Content note: I use the term “obesity” in the title and throughout the piece only for the purpose of describing my career focus before I realized my research was causing harm. This term may seem like neutral medical terminology, but for many, it is stigmatizing.
I was an “obesity” researcher for nearly two decades, and in that time, I helped design and test numerous weight-loss programs. Like other travelers along my career path, I had good intentions from the start. I genuinely believed I was helping people by supporting them to lose weight. But I was wrong.
I struggled with my own weight and body image ever since I was a young child. Growing up just outside New York City in the ’80s and ’90s, a time when diet culture was alive and thriving, I developed core beliefs that something was wrong with my body and that being fat was something to avoid — at all costs.
In my early teens, I attended weight-loss camps with the hope that if I could just shrink my body, things would be better. I lost weight, but it quickly returned. I blamed myself, thinking that if I really wanted to lose weight, I would have to do better. By the time I was 15, I decided to become a dietitian.
I thought more knowledge about nutrition was the key to controlling my own weight and that I could help others along the way. This choice ultimately morphed into a career in research, where I focused on investigating how to “solve” chronic disease with weight loss. But even in my tightly controlled studies, with ample resources and daily support, most of the participants achieved minimal weight loss and gained the weight back once the study ended.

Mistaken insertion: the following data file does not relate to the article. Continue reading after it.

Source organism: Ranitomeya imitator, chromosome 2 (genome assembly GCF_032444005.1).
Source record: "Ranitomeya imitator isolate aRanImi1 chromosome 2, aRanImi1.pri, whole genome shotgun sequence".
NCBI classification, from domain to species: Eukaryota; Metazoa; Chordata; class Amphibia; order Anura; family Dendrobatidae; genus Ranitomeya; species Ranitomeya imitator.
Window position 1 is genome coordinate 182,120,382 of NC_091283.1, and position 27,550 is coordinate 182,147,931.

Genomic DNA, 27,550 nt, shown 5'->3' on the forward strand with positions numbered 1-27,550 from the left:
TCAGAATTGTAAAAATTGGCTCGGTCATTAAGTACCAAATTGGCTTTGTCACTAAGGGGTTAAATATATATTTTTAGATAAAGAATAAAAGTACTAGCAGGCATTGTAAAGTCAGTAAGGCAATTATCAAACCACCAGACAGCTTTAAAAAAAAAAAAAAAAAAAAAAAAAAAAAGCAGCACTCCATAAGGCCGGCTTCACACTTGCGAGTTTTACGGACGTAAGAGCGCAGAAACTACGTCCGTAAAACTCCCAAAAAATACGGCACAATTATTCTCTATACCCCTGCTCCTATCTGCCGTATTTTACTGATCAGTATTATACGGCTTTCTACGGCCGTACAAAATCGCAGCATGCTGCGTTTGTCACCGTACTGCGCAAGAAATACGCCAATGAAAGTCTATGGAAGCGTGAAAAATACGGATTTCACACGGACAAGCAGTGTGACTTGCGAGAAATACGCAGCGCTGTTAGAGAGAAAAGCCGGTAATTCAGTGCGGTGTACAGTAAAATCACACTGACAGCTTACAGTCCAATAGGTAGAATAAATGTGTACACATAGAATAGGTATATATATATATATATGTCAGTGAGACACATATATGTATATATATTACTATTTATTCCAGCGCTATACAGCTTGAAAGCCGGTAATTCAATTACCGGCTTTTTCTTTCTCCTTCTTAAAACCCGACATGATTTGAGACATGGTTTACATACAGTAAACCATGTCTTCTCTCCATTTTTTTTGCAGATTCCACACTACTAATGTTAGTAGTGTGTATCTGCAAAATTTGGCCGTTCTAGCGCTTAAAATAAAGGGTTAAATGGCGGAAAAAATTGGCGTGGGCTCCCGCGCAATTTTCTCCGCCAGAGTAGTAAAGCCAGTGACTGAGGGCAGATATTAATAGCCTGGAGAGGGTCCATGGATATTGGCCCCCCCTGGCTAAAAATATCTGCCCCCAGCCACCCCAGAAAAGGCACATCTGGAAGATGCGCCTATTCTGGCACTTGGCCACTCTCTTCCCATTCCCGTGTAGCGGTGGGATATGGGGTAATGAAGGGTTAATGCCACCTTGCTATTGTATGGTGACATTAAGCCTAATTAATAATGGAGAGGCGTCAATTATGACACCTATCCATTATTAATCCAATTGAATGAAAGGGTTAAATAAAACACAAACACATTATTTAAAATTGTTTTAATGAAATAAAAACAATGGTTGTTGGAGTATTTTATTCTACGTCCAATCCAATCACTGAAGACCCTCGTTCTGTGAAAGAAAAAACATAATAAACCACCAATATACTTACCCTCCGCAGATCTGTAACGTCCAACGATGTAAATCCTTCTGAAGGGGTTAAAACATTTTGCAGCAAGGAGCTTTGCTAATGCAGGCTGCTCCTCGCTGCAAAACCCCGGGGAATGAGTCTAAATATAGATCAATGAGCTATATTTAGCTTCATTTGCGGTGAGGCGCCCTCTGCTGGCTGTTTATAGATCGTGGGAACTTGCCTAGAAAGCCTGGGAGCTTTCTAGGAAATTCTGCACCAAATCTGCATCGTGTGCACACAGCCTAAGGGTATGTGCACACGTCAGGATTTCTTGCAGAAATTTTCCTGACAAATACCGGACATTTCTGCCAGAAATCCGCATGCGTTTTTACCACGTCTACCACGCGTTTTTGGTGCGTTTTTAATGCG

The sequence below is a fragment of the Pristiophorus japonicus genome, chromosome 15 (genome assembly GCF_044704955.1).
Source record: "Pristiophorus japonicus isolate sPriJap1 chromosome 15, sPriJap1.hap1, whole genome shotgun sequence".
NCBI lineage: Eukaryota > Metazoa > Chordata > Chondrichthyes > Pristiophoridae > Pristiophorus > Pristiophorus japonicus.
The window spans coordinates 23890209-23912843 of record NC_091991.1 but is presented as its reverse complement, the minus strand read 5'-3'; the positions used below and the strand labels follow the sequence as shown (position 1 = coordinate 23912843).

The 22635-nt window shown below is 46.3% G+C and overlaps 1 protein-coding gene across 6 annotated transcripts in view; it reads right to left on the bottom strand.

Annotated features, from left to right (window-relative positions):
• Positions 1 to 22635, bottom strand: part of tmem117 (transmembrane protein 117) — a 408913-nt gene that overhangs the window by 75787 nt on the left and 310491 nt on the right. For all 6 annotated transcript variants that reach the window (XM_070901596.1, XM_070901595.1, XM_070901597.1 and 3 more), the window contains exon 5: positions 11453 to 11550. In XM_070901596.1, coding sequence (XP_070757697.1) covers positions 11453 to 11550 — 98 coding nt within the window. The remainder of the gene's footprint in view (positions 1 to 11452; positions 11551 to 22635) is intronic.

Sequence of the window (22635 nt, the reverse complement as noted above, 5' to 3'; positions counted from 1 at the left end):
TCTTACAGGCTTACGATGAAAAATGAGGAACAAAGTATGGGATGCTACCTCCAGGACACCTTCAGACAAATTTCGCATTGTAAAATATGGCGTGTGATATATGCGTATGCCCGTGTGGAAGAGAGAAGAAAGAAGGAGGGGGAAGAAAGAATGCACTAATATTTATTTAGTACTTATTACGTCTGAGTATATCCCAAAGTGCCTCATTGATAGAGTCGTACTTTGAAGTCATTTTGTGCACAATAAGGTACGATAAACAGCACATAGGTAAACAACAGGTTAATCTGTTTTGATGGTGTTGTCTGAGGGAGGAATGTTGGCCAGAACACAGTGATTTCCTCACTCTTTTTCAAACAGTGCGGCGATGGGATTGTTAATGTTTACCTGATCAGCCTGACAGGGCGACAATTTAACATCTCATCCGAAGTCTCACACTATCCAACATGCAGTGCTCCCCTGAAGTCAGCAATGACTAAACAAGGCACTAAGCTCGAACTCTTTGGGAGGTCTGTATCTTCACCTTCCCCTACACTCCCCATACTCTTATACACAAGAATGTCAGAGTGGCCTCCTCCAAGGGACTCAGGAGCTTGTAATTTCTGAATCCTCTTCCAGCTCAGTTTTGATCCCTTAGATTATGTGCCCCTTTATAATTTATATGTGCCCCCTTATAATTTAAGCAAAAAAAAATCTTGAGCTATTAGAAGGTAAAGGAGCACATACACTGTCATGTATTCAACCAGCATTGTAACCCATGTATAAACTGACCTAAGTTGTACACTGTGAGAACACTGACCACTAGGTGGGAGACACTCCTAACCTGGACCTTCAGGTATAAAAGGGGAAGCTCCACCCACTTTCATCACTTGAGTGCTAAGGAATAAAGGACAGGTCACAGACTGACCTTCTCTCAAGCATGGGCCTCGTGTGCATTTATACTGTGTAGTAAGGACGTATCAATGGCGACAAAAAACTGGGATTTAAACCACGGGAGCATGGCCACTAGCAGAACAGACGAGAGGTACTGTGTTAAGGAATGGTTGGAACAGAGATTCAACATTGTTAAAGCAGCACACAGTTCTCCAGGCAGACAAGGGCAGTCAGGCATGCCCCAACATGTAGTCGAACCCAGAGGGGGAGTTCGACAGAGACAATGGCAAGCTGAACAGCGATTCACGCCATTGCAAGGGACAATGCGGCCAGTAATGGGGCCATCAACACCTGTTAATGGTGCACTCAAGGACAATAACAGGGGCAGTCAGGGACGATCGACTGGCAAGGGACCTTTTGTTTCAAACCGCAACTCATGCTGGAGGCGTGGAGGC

After many attempts to design an effective weight-loss program, I realized that the data from the studies I worked on never succeeded in showing that weight could be modified long-term. And it wasn’t just in my own research — the broader scientific literature showed similar results. In one prominent national study, only 10-20% of study participants maintained weight loss after 1 year, with even lower rates years later.
I also realized that identifying weight as the primary indicator of health was problematic. It is impossible to tell someone’s health just by looking at their body size, and being thinner does not necessarily equate to being healthier. The reality is that much of our weight and shape is determined by genetics — just like height. The misguided belief that we can all be in small bodies is not only wrong, it’s harmful and discriminatory.
After much internal reflection, I realized I had an eating disorder, stemming all the way back to my childhood. I also realized that my eating disorder was what drove many of my career decisions and beliefs about weight and health.
After receiving treatment in my late 30s, I saw my career studying “obesity” in a new light: My work was perpetuating harmful practices and stereotypes, and I couldn’t be a part of that anymore. I switched my focus to researching eating disorders, how they present themselves and impact diverse people, and what we can do to treat them more effectively.
Along this journey, I learned a few key things I think are important for organizations, physicians, researchers and the general population to understand.